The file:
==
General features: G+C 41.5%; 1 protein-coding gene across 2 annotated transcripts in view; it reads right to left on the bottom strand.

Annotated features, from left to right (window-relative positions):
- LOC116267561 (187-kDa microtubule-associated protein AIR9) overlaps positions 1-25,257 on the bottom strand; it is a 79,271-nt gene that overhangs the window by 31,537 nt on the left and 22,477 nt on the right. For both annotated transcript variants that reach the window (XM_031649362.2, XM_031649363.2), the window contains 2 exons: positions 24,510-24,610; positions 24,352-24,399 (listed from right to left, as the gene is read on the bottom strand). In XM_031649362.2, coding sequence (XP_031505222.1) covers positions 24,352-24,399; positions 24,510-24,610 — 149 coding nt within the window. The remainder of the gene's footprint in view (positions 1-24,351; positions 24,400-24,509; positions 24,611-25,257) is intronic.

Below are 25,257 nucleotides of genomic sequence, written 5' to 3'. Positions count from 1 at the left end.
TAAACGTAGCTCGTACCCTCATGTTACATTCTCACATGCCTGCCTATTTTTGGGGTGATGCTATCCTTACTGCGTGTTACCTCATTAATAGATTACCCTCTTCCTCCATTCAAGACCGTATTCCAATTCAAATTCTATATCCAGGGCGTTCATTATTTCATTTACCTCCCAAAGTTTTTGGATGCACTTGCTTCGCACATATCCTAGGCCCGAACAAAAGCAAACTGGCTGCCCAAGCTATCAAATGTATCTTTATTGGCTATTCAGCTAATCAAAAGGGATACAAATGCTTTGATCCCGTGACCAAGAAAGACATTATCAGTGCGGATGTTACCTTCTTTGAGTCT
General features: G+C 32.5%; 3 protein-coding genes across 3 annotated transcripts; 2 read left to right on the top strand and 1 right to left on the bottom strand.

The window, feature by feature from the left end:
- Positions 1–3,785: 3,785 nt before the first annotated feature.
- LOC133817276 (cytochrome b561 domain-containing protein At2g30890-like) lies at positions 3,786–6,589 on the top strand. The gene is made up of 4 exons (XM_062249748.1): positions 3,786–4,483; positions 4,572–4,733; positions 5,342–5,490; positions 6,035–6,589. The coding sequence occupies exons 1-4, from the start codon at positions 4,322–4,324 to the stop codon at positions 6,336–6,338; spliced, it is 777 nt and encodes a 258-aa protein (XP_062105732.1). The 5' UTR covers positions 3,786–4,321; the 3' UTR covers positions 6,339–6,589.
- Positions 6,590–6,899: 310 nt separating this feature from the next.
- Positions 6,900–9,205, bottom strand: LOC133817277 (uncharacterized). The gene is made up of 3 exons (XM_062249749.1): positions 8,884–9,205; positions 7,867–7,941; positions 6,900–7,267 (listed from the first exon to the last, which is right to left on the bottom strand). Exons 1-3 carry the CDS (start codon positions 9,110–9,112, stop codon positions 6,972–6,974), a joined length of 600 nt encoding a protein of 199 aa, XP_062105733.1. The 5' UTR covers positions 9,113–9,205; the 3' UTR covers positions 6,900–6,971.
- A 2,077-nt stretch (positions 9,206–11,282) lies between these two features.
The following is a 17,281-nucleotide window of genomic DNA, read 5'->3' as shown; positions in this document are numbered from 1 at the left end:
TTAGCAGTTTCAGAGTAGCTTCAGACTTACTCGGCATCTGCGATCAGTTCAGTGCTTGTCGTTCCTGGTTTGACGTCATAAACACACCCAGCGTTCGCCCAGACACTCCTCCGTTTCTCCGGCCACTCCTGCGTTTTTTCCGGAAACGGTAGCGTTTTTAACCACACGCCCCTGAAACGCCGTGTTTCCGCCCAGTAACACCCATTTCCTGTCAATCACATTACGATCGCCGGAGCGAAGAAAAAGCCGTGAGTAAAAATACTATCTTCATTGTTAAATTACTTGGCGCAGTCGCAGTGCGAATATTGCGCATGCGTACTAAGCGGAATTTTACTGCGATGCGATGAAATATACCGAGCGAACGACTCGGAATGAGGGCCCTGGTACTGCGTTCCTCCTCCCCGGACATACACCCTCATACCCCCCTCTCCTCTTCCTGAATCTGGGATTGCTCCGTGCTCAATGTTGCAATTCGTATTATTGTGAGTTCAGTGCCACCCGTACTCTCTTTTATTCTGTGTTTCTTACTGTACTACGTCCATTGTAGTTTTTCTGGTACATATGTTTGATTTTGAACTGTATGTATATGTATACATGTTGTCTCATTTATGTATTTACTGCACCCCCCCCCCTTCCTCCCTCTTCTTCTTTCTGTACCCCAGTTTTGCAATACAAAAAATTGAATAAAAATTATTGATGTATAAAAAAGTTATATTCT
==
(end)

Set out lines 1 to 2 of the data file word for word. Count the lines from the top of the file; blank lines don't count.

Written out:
General features: G+C 41.5%; 1 protein-coding gene across 2 annotated transcripts in view; it reads right to left on the bottom strand.

Annotated features, from left to right (window-relative positions):